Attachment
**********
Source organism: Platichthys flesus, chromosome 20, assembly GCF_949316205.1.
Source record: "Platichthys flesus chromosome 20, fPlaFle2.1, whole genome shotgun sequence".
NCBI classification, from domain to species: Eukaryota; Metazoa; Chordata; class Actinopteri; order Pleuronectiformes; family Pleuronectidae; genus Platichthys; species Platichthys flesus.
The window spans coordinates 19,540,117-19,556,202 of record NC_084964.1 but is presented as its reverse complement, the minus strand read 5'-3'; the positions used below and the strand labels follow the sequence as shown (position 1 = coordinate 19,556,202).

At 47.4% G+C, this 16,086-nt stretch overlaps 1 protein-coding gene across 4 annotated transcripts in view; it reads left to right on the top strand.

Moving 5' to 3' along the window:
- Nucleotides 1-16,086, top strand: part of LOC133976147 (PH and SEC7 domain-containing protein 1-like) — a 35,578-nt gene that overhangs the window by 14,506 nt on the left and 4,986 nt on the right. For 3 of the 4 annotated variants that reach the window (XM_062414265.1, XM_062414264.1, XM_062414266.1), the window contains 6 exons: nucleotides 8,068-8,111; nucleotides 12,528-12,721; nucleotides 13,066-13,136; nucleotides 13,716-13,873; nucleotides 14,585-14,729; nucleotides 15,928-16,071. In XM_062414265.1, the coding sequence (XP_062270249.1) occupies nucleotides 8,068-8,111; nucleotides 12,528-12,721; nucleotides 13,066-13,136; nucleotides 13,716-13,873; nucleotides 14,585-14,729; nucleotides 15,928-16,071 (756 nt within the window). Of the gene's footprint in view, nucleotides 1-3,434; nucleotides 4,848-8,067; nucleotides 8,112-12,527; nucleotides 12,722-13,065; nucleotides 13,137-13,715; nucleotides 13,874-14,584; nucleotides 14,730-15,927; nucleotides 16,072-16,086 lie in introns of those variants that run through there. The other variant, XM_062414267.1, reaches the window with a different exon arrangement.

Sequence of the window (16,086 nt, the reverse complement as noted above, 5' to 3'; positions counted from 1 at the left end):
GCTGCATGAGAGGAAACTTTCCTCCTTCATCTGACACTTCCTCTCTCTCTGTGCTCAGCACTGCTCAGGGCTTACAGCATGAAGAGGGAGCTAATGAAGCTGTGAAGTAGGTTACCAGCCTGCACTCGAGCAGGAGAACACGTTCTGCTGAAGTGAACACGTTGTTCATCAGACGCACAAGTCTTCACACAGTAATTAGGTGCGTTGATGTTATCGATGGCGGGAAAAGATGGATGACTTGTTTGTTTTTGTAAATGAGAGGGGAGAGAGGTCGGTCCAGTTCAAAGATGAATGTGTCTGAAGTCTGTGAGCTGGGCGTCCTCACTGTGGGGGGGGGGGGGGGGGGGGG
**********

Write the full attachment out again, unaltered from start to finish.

Source organism: Platichthys flesus, chromosome 20, assembly GCF_949316205.1.
Source record: "Platichthys flesus chromosome 20, fPlaFle2.1, whole genome shotgun sequence".
NCBI classification, from domain to species: Eukaryota; Metazoa; Chordata; class Actinopteri; order Pleuronectiformes; family Pleuronectidae; genus Platichthys; species Platichthys flesus.
The window spans coordinates 19,540,117-19,556,202 of record NC_084964.1 but is presented as its reverse complement, the minus strand read 5'-3'; the positions used below and the strand labels follow the sequence as shown (position 1 = coordinate 19,556,202).

At 47.4% G+C, this 16,086-nt stretch overlaps 1 protein-coding gene across 4 annotated transcripts in view; it reads left to right on the top strand.

Moving 5' to 3' along the window:
- Nucleotides 1-16,086, top strand: part of LOC133976147 (PH and SEC7 domain-containing protein 1-like) — a 35,578-nt gene that overhangs the window by 14,506 nt on the left and 4,986 nt on the right. For 3 of the 4 annotated variants that reach the window (XM_062414265.1, XM_062414264.1, XM_062414266.1), the window contains 6 exons: nucleotides 8,068-8,111; nucleotides 12,528-12,721; nucleotides 13,066-13,136; nucleotides 13,716-13,873; nucleotides 14,585-14,729; nucleotides 15,928-16,071. In XM_062414265.1, the coding sequence (XP_062270249.1) occupies nucleotides 8,068-8,111; nucleotides 12,528-12,721; nucleotides 13,066-13,136; nucleotides 13,716-13,873; nucleotides 14,585-14,729; nucleotides 15,928-16,071 (756 nt within the window). Of the gene's footprint in view, nucleotides 1-3,434; nucleotides 4,848-8,067; nucleotides 8,112-12,527; nucleotides 12,722-13,065; nucleotides 13,137-13,715; nucleotides 13,874-14,584; nucleotides 14,730-15,927; nucleotides 16,072-16,086 lie in introns of those variants that run through there. The other variant, XM_062414267.1, reaches the window with a different exon arrangement.

Sequence of the window (16,086 nt, the reverse complement as noted above, 5' to 3'; positions counted from 1 at the left end):
GCTGCATGAGAGGAAACTTTCCTCCTTCATCTGACACTTCCTCTCTCTCTGTGCTCAGCACTGCTCAGGGCTTACAGCATGAAGAGGGAGCTAATGAAGCTGTGAAGTAGGTTACCAGCCTGCACTCGAGCAGGAGAACACGTTCTGCTGAAGTGAACACGTTGTTCATCAGACGCACAAGTCTTCACACAGTAATTAGGTGCGTTGATGTTATCGATGGCGGGAAAAGATGGATGACTTGTTTGTTTTTGTAAATGAGAGGGGAGAGAGGTCGGTCCAGTTCAAAGATGAATGTGTCTGAAGTCTGTGAGCTGGGCGTCCTCACTGTGGGGGGGGGGGGGGGGGGGGG